A federal judge recently ordered a fast-track trial to find out if the Trump administration wrongfully deported a young man who had received protection under the Deferred Action for Childhood Arrivals program. Interestingly, the judge is the same one who approved the Trump University settlement and whom President Trump suggested could not be impartial due to his Mexican heritage.
The fight over whether local officials can refuse to enforce federal immigration law is heating up. At least seven cities and counties plus the State of California have filed suit against the Trump administration, citing constitutional concerns over his anti-sanctuary order.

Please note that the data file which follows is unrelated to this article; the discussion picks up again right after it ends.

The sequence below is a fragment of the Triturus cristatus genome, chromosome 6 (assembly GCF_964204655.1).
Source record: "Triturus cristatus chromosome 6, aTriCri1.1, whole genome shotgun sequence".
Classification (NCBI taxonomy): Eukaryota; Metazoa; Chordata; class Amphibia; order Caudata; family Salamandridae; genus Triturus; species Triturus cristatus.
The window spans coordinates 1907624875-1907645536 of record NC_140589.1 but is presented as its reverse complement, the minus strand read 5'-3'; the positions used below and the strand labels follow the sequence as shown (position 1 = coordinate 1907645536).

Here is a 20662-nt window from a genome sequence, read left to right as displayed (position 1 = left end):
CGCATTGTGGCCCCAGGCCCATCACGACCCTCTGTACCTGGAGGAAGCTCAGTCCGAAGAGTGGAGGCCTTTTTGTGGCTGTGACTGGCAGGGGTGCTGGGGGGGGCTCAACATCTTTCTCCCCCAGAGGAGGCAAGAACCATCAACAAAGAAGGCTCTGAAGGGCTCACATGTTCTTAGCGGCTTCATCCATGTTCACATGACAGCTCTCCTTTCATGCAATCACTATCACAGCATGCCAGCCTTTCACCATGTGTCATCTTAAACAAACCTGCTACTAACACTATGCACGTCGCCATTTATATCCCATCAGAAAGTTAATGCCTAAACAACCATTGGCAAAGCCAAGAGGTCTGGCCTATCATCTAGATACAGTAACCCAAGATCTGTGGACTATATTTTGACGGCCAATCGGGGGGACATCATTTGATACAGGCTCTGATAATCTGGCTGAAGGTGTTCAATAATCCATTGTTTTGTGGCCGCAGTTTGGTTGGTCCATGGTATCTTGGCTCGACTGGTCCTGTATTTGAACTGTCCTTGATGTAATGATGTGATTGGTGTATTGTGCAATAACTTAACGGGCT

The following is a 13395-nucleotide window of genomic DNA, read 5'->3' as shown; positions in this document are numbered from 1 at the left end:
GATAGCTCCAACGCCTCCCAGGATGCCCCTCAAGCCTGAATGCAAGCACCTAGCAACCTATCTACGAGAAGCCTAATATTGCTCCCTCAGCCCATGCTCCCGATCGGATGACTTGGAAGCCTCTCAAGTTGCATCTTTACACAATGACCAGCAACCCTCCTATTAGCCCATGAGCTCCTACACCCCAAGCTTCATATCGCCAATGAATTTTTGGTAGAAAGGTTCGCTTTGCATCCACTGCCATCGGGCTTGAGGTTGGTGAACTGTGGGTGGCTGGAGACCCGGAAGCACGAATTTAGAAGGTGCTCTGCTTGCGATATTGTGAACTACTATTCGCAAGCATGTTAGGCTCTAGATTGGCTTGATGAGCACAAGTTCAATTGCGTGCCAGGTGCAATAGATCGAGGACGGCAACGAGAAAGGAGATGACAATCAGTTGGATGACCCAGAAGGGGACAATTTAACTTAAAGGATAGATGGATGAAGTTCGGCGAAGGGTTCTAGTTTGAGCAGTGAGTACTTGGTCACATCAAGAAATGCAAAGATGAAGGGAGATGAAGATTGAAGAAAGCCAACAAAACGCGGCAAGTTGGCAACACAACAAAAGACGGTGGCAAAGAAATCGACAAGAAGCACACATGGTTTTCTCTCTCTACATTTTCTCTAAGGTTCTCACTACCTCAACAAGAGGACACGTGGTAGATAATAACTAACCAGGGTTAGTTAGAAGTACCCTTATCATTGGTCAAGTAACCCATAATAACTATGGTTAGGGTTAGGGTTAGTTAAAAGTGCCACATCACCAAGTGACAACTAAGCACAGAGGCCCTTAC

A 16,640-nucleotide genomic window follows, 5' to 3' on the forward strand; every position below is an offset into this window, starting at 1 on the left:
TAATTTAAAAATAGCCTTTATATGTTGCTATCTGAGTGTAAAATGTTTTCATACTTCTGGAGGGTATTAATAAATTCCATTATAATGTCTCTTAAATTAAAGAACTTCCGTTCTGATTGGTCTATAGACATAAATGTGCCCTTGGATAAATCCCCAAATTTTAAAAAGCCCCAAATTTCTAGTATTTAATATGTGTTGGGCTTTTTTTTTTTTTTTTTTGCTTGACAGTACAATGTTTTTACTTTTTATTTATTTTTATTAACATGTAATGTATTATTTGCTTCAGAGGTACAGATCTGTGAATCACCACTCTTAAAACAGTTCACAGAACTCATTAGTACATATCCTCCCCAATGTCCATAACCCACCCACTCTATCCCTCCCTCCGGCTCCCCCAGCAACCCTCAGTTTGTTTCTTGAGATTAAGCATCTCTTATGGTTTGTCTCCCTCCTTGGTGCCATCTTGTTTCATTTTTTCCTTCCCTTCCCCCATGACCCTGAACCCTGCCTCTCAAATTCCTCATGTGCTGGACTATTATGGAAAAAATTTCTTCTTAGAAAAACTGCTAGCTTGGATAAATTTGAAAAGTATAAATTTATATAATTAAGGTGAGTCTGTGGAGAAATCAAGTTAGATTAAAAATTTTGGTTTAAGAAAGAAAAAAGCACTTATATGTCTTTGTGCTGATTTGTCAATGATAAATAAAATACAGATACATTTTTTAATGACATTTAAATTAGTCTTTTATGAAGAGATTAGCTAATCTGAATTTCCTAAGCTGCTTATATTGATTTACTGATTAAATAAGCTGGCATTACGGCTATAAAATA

Several civil rights groups have filed a lawsuit claiming that the State Department is violating the law -- and the U.S. Supreme Court's interpretation of President Trump's travel ban. They claim the agency and its consulates are intentionally delaying processing of visas to winners of the Diversity Visa Program lottery. By delaying those visas, they're essentially denying them unlawfully.
Immigration needs do not apply only to families who want to reunite with each other. They are also relevant to businesses, from big corporations to small startups. Immigration can have a positive impact on the success of a company in the increasingly competitive world of business.
During his campaign, President Trump called for "extreme vetting" of immigrants, visitors and refugees to the U.S. If a new program begun in May represents that extreme vetting, it appears that the government is taking no chances at all on foreigners visiting the United States.